Tennessee’s supporting receivers aren’t an unusually interesting group, but a last-round flier on Taywan Taylor wouldn’t be the worst pick. He was a dynamic, deceptive collegiate player at Western Kentucky who generated decent buzz last offseason. If Taylor holds off Michael Campanaro for slot duties, he might just get fun.
Another year, another committee backfield
The Titans released DeMarco Murray back in March, following his disastrously inefficient season (3.6 YPC, 6.8 yards per catch). For a minute, it appeared as if Derrick Henry had ascended to a featured role … but no. Instead, Tennessee signed Dion Lewis to a four-year, $20 million deal. As committees go, Henry and Lewis is plenty appealing. It won’t make fans forget the glory days of LenDale White and Chris Johnson, but it’s damn good. These guys are dissimilar in terms of style and athletic profile, yet both are impressive runners.
Henry and Murray received nearly equivalent rushing workloads last season (176 carries vs. 184) and it’s reasonable to expect a similar split this year, with Lewis taking 160-plus handoffs. Lewis was terrific for the Pats in 2017, appearing in all 16 games, gaining 1110 yards yards on 212 touches (32 REC) and breaking the plane nine times. He handled 20 carries inside the 10-yard line, the eighth highest total among all backs, so let’s not assume Henry will dominate the goal-to-go snaps. Lewis is approved for use in all areas of the field, on any down. He’s ahead of Henry in my ranks for both standard and PPR, with both slotted as viable RB2s.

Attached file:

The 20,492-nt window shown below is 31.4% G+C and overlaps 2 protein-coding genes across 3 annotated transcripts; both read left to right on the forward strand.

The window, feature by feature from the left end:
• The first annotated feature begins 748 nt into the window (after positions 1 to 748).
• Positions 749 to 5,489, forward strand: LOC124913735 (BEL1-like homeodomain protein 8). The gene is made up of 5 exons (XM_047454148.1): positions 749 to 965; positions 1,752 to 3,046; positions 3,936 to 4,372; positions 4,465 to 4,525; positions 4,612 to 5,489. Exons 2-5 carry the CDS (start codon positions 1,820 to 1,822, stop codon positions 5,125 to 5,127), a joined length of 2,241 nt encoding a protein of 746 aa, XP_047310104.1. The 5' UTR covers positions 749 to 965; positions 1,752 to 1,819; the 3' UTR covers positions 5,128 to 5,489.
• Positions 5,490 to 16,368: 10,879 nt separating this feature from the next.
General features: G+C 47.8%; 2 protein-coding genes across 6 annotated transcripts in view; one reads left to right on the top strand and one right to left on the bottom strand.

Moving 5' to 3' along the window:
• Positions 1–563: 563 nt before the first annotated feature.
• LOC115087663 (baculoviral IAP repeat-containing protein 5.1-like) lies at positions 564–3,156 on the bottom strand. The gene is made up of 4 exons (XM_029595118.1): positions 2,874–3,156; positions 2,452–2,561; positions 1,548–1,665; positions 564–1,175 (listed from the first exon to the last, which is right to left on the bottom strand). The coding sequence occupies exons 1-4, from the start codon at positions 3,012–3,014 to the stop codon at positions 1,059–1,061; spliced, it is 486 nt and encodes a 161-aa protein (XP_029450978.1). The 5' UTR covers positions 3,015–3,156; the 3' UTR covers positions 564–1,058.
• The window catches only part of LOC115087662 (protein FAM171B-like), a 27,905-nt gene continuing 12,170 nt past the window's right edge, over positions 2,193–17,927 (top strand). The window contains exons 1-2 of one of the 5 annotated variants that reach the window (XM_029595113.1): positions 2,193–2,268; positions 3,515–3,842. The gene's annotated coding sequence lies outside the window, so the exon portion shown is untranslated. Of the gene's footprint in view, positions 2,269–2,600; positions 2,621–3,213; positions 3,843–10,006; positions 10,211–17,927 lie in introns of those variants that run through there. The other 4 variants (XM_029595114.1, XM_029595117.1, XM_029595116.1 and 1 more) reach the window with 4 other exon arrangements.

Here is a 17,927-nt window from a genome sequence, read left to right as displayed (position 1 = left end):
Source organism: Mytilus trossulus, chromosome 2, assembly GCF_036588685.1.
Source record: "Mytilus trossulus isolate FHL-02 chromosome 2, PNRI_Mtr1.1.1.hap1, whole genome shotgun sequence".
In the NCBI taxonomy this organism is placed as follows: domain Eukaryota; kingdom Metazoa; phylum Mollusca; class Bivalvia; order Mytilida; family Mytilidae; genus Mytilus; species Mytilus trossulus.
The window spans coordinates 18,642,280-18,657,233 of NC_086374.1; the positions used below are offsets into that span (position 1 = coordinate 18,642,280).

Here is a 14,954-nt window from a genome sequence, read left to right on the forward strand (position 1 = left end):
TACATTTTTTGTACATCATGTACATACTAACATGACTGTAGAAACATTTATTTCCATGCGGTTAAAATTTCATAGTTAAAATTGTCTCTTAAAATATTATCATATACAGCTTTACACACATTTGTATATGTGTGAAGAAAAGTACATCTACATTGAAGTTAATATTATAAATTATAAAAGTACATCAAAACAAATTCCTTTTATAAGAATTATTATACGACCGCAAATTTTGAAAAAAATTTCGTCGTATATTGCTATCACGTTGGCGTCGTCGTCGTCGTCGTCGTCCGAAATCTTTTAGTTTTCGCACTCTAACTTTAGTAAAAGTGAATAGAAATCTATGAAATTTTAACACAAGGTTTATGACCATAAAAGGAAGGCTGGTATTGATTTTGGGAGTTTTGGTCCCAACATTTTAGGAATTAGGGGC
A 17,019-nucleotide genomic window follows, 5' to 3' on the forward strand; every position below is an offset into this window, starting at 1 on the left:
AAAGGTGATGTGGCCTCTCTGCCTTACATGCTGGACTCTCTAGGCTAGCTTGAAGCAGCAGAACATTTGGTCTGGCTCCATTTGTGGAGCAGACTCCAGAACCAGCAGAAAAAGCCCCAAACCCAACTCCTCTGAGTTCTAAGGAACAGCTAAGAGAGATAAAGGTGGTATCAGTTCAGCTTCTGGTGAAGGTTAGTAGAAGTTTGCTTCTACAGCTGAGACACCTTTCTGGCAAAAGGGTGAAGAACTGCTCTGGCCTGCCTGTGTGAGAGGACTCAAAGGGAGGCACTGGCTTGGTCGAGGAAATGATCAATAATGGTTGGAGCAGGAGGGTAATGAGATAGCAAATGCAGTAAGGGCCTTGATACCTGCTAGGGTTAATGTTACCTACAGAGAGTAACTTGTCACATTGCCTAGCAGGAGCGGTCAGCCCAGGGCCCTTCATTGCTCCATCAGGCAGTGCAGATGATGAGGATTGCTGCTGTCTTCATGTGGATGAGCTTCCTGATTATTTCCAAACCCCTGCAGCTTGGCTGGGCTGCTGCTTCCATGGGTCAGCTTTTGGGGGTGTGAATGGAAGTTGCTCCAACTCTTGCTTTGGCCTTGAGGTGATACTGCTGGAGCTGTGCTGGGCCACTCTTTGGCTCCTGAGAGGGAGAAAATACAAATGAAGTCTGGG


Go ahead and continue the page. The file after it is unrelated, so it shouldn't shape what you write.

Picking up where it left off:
It’s worth noting that LaFleur’s Rams finished with the ninth most rush attempts last season (454) and his Falcons ranked twelfth the year before (421). Both teams finished bottom-third in pass attempts, for what it’s worth, but they were fantastically productive when they threw. We haven’t yet seen LaFleur operate as a full-time play-caller, but his coaching history suggests he’ll deliver a high-yield, balanced, fantasy-friendly offense. Don’t be afraid to Titan up.
2017 Offensive Stats & Ranks
Points per game – 20.9 (19th in NFL)
Pass YPG – 199.4 (23)
Rush YPG – 114.6 (15)
Yards per play – 5.2 (18)
Plays per game – 61.1 (29)